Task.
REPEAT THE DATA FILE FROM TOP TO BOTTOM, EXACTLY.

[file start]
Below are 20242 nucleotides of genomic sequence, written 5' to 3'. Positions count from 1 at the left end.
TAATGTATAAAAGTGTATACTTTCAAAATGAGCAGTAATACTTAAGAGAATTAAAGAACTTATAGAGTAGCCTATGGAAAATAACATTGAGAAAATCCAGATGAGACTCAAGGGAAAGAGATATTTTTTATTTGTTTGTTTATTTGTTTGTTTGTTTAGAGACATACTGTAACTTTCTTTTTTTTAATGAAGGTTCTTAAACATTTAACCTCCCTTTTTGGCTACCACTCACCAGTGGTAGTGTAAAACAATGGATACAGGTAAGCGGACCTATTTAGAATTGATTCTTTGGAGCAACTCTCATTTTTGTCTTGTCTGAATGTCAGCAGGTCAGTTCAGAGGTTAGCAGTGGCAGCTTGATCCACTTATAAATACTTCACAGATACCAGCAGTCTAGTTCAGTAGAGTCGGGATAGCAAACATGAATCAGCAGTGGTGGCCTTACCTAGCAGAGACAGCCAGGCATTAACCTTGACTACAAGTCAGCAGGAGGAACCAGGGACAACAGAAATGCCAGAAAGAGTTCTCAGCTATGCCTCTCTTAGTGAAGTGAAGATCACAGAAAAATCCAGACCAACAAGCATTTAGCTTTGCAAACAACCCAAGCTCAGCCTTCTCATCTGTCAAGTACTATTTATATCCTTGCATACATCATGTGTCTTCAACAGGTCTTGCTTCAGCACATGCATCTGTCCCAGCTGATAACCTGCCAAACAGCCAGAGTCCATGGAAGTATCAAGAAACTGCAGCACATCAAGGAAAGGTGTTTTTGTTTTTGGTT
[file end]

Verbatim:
Below are 20242 nucleotides of genomic sequence, written 5' to 3'. Positions count from 1 at the left end.
TAATGTATAAAAGTGTATACTTTCAAAATGAGCAGTAATACTTAAGAGAATTAAAGAACTTATAGAGTAGCCTATGGAAAATAACATTGAGAAAATCCAGATGAGACTCAAGGGAAAGAGATATTTTTTATTTGTTTGTTTATTTGTTTGTTTGTTTAGAGACATACTGTAACTTTCTTTTTTTTAATGAAGGTTCTTAAACATTTAACCTCCCTTTTTGGCTACCACTCACCAGTGGTAGTGTAAAACAATGGATACAGGTAAGCGGACCTATTTAGAATTGATTCTTTGGAGCAACTCTCATTTTTGTCTTGTCTGAATGTCAGCAGGTCAGTTCAGAGGTTAGCAGTGGCAGCTTGATCCACTTATAAATACTTCACAGATACCAGCAGTCTAGTTCAGTAGAGTCGGGATAGCAAACATGAATCAGCAGTGGTGGCCTTACCTAGCAGAGACAGCCAGGCATTAACCTTGACTACAAGTCAGCAGGAGGAACCAGGGACAACAGAAATGCCAGAAAGAGTTCTCAGCTATGCCTCTCTTAGTGAAGTGAAGATCACAGAAAAATCCAGACCAACAAGCATTTAGCTTTGCAAACAACCCAAGCTCAGCCTTCTCATCTGTCAAGTACTATTTATATCCTTGCATACATCATGTGTCTTCAACAGGTCTTGCTTCAGCACATGCATCTGTCCCAGCTGATAACCTGCCAAACAGCCAGAGTCCATGGAAGTATCAAGAAACTGCAGCACATCAAGGAAAGGTGTTTTTGTTTTTGGTT